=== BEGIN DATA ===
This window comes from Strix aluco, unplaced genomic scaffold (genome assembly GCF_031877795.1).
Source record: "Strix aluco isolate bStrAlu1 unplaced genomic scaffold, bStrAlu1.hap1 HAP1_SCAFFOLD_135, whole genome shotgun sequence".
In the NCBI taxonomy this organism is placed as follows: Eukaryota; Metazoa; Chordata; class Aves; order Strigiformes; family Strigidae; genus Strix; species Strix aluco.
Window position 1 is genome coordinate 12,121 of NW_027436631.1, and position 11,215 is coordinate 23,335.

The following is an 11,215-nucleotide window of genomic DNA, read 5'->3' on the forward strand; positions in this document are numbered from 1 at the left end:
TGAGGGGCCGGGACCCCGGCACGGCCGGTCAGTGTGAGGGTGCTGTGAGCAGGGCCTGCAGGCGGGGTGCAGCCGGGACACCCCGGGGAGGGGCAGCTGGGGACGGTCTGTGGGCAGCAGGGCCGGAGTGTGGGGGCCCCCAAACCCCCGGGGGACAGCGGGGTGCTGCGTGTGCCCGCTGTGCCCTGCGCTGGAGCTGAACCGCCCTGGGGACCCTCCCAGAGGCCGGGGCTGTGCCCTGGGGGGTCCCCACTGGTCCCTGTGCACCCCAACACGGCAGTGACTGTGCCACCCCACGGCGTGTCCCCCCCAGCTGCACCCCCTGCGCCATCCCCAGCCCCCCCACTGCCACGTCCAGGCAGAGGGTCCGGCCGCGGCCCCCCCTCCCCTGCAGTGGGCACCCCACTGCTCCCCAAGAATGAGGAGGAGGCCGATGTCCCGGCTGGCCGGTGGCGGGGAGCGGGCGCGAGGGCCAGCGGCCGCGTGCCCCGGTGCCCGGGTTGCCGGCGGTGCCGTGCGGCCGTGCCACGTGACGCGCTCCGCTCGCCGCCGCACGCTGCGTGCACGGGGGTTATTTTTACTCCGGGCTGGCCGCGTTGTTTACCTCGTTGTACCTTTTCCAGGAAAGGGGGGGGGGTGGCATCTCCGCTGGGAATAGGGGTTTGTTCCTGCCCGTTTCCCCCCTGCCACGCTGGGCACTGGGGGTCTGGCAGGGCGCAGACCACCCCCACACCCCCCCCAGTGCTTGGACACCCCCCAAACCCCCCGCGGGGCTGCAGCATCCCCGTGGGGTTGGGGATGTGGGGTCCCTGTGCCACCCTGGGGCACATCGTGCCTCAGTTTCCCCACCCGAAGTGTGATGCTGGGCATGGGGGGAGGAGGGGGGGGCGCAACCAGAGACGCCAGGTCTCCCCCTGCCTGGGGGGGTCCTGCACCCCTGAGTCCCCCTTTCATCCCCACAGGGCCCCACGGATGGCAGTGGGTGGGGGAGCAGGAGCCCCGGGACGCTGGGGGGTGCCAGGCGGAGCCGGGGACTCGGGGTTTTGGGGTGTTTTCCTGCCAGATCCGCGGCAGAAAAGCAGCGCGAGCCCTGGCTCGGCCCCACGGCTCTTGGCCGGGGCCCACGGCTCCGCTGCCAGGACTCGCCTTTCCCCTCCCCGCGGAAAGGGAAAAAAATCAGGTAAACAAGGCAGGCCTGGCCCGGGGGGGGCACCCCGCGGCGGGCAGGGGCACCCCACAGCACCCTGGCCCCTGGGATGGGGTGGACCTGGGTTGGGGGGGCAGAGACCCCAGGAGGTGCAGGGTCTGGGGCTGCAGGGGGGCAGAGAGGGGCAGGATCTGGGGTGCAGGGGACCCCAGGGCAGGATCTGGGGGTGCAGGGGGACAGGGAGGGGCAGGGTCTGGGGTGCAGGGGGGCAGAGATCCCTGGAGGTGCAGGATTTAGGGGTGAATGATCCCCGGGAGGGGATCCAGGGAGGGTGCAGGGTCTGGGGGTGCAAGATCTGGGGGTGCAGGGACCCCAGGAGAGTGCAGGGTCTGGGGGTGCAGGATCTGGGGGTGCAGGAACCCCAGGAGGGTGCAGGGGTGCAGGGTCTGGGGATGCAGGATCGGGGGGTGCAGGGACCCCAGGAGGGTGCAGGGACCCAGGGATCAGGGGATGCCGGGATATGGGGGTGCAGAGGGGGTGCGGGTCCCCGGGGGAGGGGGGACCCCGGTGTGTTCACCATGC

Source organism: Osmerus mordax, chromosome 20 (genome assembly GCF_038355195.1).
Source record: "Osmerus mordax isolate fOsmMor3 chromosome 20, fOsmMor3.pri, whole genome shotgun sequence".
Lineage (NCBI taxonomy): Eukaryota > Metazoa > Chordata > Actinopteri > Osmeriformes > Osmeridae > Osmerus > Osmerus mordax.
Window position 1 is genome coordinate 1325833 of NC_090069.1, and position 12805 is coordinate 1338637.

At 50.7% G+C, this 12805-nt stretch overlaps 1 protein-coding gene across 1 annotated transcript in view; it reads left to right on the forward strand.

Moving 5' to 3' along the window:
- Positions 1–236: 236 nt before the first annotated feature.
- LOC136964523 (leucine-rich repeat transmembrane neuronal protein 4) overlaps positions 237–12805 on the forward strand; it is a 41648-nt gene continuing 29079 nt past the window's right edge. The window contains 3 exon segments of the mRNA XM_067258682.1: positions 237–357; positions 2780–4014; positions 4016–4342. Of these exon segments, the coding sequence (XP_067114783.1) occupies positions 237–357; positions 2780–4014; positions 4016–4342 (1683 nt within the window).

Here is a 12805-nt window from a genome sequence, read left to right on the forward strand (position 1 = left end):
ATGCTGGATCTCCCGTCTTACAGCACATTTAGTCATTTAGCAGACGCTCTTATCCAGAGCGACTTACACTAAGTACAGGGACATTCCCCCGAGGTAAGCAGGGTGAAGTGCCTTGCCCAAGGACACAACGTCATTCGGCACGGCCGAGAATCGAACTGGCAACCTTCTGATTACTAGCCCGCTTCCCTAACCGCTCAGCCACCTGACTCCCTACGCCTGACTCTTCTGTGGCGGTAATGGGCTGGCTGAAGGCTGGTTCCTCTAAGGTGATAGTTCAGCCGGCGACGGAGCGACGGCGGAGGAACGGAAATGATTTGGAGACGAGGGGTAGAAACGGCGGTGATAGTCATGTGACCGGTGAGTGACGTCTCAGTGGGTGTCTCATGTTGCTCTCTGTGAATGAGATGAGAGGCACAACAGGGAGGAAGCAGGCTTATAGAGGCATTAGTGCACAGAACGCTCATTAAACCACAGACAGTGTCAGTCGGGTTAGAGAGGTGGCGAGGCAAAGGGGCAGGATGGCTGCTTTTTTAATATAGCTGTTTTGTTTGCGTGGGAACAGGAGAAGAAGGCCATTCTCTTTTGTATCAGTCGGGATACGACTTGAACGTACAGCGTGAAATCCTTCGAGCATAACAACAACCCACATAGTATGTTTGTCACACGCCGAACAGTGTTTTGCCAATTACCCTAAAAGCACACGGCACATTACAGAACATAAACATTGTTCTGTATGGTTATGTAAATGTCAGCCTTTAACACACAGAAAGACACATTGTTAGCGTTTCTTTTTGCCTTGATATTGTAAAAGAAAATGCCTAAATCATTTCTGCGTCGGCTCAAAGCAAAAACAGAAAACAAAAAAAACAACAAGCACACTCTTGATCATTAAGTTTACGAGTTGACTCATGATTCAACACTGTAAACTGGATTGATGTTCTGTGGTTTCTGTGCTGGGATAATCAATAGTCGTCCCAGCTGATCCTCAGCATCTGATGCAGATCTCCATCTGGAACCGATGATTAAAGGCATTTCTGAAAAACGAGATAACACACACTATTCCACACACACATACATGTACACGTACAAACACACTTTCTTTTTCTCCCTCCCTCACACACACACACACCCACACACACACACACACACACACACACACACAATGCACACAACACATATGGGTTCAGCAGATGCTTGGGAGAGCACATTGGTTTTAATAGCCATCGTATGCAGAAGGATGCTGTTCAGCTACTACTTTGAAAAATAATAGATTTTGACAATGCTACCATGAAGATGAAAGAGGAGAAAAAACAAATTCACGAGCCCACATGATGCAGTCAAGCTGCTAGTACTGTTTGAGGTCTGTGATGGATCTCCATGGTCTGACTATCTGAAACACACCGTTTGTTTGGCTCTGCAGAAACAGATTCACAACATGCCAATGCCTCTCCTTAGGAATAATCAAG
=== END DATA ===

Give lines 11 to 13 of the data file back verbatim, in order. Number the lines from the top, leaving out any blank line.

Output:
At 50.7% G+C, this 12805-nt stretch overlaps 1 protein-coding gene across 1 annotated transcript in view; it reads left to right on the forward strand.

Moving 5' to 3' along the window:
- Positions 1–236: 236 nt before the first annotated feature.